24. ^ a b McGowan, Elizabeth (July 28, 2010). "Tiny Tax on Wall Street Trades to Pay for Climate Mitigation?". InsideClimate News.
  25. ^ a b Stark, Pete (July 20, 2010). "Currency tax: A way to invest in our future". The Hill.
  26. ^ Benjamin, Matthew; Young, Kerry (August 30, 2006). "46 Million Live in U.S. Without Health Insurance". New York Sun.
  27. ^ "11 House Members to Sue Over Budget Bill". USA Today. Associated Press. April 28, 2006.
  28. ^ "Conyers v. Bush". casetext. November 6, 2006.
  29. ^ "Pete Stark". Commonwealth Fund.
  30. ^ a b c Kolber, Morey J (2006). "Stark regulation: a historical and current review of the self-referral laws". HEC Forum. 18 (1): 61–84. doi:10.1007/s10730-006-7988-3. PMID 17076130. S2CID 28269719.
  31. ^ "42 U.S.C. § 1395nn. Limitation on certain physician referrals" (PDF). United States Government Publishing Office.
  32. ^ a b Kusske, John A (2002). "Neurosurgical practice in the current regulatory environment". Neurosurgical Focus. 12 (4): 1–16. doi:10.3171/foc.2002.12.4.12. PMID 16212302.
  33. ^ Frazier, R T; Thallner Jr, K A (December 1993). "Stark II enacted as part of the Omnibus Budget Reconciliation Act of 1993".
  34. ^ "Physician Self Referral". Centers for Medicare & Medicaid Services.
  35. ^ ROVNER, JULIE (January 2, 2013). "Pete Stark, Health Policy Warrior, Leaves A Long Legacy : Shots - Health News". NPR.
  36. ^ Lochhead, Carolyn (August 17, 2012). "Pete Stark's burned bridges have cost him". The San Francisco Chronicle.
  37. ^ "THREATS AND RESPONSES; Excerpts From House Debate on the Use of Military Force Against Iraq". The New York Times. October 10, 2002.
  38. ^ Epstein, Edward (January 23, 2003). "Stark joins call to restore draft / He admits co-sponsoring the bill is protest against a war in Iraq". San Francisco Chronicle.
  39. ^ Tavares, Steven (January 29, 2020). "Why Pete Stark Mattered". East Bay Express.
  40. ^ "FINAL VOTE RESULTS FOR ROLL CALL 494". Clerk of the United States House of Representatives. October 5, 2004.
  41. ^ "Congressional Record: U.S. Troop Readiness, Veterans' Health, and Iraq Accountability Act, 2007". GovTrack. March 23, 2007. Archived from the original on September 14, 2008.
  42. ^ Marinucci, Carla (March 14, 2007). "Stark's atheist views break political taboo". San Francisco Chronicle.
  43. ^ SCHRECK, ADAM (March 13, 2007). "Congressman says he doesn't believe in God". Los Angeles Times.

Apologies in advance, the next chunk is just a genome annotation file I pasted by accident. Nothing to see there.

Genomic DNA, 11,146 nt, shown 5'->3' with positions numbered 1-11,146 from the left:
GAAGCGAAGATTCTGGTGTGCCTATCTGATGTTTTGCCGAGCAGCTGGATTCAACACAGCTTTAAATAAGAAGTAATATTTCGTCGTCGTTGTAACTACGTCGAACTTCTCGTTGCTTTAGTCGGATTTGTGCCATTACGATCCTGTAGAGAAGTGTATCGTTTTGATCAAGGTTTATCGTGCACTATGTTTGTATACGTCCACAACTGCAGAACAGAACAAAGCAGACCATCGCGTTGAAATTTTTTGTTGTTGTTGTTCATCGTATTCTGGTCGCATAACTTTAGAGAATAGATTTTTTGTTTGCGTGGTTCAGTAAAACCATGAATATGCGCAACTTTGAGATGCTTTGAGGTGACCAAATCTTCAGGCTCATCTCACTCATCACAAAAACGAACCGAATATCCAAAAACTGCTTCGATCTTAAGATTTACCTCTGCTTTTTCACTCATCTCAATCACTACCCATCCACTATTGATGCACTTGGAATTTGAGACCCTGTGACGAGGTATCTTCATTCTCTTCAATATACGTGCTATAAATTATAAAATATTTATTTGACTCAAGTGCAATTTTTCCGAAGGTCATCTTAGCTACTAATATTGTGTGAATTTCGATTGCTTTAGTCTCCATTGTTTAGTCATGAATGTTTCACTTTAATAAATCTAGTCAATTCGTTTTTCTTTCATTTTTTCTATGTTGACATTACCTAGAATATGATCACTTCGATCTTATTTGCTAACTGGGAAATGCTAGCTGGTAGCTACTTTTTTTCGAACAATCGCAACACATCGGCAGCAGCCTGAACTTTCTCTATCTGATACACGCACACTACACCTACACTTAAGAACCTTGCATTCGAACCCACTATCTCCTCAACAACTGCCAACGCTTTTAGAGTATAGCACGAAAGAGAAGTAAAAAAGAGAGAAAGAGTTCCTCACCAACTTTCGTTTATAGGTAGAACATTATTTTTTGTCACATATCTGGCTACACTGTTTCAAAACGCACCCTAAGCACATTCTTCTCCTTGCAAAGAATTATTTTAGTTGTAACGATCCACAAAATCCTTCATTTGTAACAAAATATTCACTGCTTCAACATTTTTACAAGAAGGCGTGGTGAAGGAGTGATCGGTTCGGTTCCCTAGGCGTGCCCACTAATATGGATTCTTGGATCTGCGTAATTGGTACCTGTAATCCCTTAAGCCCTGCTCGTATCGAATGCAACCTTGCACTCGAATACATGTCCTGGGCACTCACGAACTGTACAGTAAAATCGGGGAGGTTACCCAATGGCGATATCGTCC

44. ^ "Behind the Scenes of Congressman Pete Stark's Announcement". Patheos. March 12, 2007.
  45. ^ Phillips, Amanda (September 27, 2007). "U.S. Rep. Pete Stark "Comes Out" as an Atheist". Common Dreams NewsCenter. Archived from the original on October 8, 2007.
  46. ^ "Representative Pete Stark Named 2008 Humanist of the Year". American Humanist Association. June 6, 2008.
  47. ^ "H. Res. 81, 112th Congress, 2011–2013". GovTrack. February 9, 2011.
  48. ^ Winston, Kimberly (November 8, 2012). "Arizona Democrat to replace defeated Pete Stark as sole atheist in Congress". The Washington Post.
  49. ^ "Rep. Pete Stark, the First Openly Non-Religious Member of Congress, Has Died". Patheos. January 25, 2020.
  50. ^ "Share Your Memories of Pete".
  51. ^ Video on YouTube, October 18, 2007.
  52. ^ KADY II, MARTIN (October 19, 2007). "Pelosi condemns Stark's controversial remarks". Politico.
  53. ^ Neuman, Johanna (October 24, 2007). "Democrat apologizes over troop remark". Los Angeles Times.
  54. ^ Saunders, Debra J. (October 22, 2007). "Return of the chicken hawks". San Francisco Chronicle.
  55. ^ Stout, David (October 24, 2007). "Effort to Censure Lawmaker for a Comment Falls Short". The New York Times.
  56. ^ "Stark apologizes for Iraq remark". The Monterey County Herald. October 24, 2007.
  57. ^ Coile, Zachary (October 24, 2007). "Stark apologizes for harsh remarks on GOP war attitudes". San Francisco Chronicle.
  58. ^ a b c d Weisman, Jonathan (October 24, 2007). "Stark's Latest Gaffe Is Just One In a Long Line". The Washington Post.
  59. ^ BORNEMEIER, JAMES (March 23, 1994). "Pete Stark May Be a Tough Pill for Clinton to Swallow : Chairman of key House subcommittee irks Administration by pushing his own plan to provide universal health coverage". Los Angeles Times.
  60. ^ ZIMMERMANN, ERIC (September 3, 2009). "Profanity laced Stark interview circulating on the blogosphere". The Hill.
  61. ^ THRUSH, GLENN (August 27, 2009). "Pete Stark: Dem moderates "brain dead"". Politico.
  62. ^ WERNER, ERICA (August 28, 2009). "Key Democrat suggests party moderates 'brain dead'". The Seattle Times. Associated Press.
  63. ^ WILKIE, CHRISTINA (September 14, 2009). "Rep. Stark to constituent: I won't 'waste' urine to pee on your leg". The Hill.
  64. ^ THRUSH, GLENN (September 15, 2009). "Pete Stark won't pee on your leg". Politico.
  65. ^ NEIL, MARTHA (March 19, 2009). "Maryland Is Home Sweet Home for Congressmen Seeking Tax Break". ABA Journal.
  66. ^ NITKIN, DAVID (March 19, 2009). "California congressman gets Maryland tax break after declaring Anne Arundel waterfront home as primary residence". The Baltimore Sun.
  67. ^ "H. Rept. 111-409 - IN THE MATTER OF REPRESENTATIVE FORTNEY ``PETE STARK". January 29, 2010.
  68. ^ Yachnin, Jennifer (January 28, 2010). "Ethics Committee Clears Stark Over Maryland Tax Break". Roll Call.
  69. ^ Elliott, Justin (January 28, 2010). "House Ethics Panel Clears Rep. Pete Stark In Tax Break Probe". Talking Points Memo.
  70. ^ a b "Former California Congressman Pete Stark dies at 88". San Francisco Chronicle. January 25, 2020.

External links[edit]

U.S. House of Representatives
Preceded by Member of the U.S. House of Representatives
from California's 8th congressional district

1973–1975
Succeeded by
Ron Dellums
Preceded by Member of the U.S. House of Representatives
from California's 9th congressional district

1975–1993
Succeeded by
Ron Dellums
Preceded by Member of the U.S. House of Representatives
from California's 13th congressional district

1993–2013
Succeeded by
Political offices
Preceded by
Ron Dellums
California
Chairman of the House District of Columbia Committee
1993–1995
Succeeded by